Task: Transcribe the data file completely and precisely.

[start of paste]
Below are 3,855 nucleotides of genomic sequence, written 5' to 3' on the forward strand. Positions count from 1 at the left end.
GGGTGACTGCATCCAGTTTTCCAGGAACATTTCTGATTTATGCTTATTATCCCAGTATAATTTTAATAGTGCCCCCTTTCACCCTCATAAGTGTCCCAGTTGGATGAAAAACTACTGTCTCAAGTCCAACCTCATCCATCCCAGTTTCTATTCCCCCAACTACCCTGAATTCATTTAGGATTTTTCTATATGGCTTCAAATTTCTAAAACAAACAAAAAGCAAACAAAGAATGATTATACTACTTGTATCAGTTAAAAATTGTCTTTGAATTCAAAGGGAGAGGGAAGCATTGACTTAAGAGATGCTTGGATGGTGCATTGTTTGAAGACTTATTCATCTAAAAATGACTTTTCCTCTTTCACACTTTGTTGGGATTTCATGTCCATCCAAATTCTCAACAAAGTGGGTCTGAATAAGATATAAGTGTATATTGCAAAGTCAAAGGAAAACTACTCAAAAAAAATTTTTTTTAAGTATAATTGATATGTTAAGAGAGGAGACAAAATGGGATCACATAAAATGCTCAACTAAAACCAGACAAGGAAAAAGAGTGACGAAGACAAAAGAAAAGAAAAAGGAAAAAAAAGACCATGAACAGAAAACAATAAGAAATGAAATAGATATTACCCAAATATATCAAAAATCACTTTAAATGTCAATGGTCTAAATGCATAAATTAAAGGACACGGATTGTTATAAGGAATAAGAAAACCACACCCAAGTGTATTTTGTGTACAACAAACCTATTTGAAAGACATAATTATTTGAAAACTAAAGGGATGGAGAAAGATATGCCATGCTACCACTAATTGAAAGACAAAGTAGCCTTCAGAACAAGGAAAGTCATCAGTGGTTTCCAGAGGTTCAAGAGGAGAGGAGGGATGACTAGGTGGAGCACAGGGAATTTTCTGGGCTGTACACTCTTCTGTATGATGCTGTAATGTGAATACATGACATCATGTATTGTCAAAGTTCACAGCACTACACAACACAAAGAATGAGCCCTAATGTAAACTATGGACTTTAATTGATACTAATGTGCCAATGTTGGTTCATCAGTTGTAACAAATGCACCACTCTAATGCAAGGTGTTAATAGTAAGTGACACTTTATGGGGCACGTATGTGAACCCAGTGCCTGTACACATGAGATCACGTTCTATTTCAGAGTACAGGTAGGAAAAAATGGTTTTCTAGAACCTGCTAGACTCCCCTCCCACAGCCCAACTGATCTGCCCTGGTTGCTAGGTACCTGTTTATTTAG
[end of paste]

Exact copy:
Below are 3,855 nucleotides of genomic sequence, written 5' to 3' on the forward strand. Positions count from 1 at the left end.
GGGTGACTGCATCCAGTTTTCCAGGAACATTTCTGATTTATGCTTATTATCCCAGTATAATTTTAATAGTGCCCCCTTTCACCCTCATAAGTGTCCCAGTTGGATGAAAAACTACTGTCTCAAGTCCAACCTCATCCATCCCAGTTTCTATTCCCCCAACTACCCTGAATTCATTTAGGATTTTTCTATATGGCTTCAAATTTCTAAAACAAACAAAAAGCAAACAAAGAATGATTATACTACTTGTATCAGTTAAAAATTGTCTTTGAATTCAAAGGGAGAGGGAAGCATTGACTTAAGAGATGCTTGGATGGTGCATTGTTTGAAGACTTATTCATCTAAAAATGACTTTTCCTCTTTCACACTTTGTTGGGATTTCATGTCCATCCAAATTCTCAACAAAGTGGGTCTGAATAAGATATAAGTGTATATTGCAAAGTCAAAGGAAAACTACTCAAAAAAAATTTTTTTTAAGTATAATTGATATGTTAAGAGAGGAGACAAAATGGGATCACATAAAATGCTCAACTAAAACCAGACAAGGAAAAAGAGTGACGAAGACAAAAGAAAAGAAAAAGGAAAAAAAAGACCATGAACAGAAAACAATAAGAAATGAAATAGATATTACCCAAATATATCAAAAATCACTTTAAATGTCAATGGTCTAAATGCATAAATTAAAGGACACGGATTGTTATAAGGAATAAGAAAACCACACCCAAGTGTATTTTGTGTACAACAAACCTATTTGAAAGACATAATTATTTGAAAACTAAAGGGATGGAGAAAGATATGCCATGCTACCACTAATTGAAAGACAAAGTAGCCTTCAGAACAAGGAAAGTCATCAGTGGTTTCCAGAGGTTCAAGAGGAGAGGAGGGATGACTAGGTGGAGCACAGGGAATTTTCTGGGCTGTACACTCTTCTGTATGATGCTGTAATGTGAATACATGACATCATGTATTGTCAAAGTTCACAGCACTACACAACACAAAGAATGAGCCCTAATGTAAACTATGGACTTTAATTGATACTAATGTGCCAATGTTGGTTCATCAGTTGTAACAAATGCACCACTCTAATGCAAGGTGTTAATAGTAAGTGACACTTTATGGGGCACGTATGTGAACCCAGTGCCTGTACACATGAGATCACGTTCTATTTCAGAGTACAGGTAGGAAAAAATGGTTTTCTAGAACCTGCTAGACTCCCCTCCCACAGCCCAACTGATCTGCCCTGGTTGCTAGGTACCTGTTTATTTAG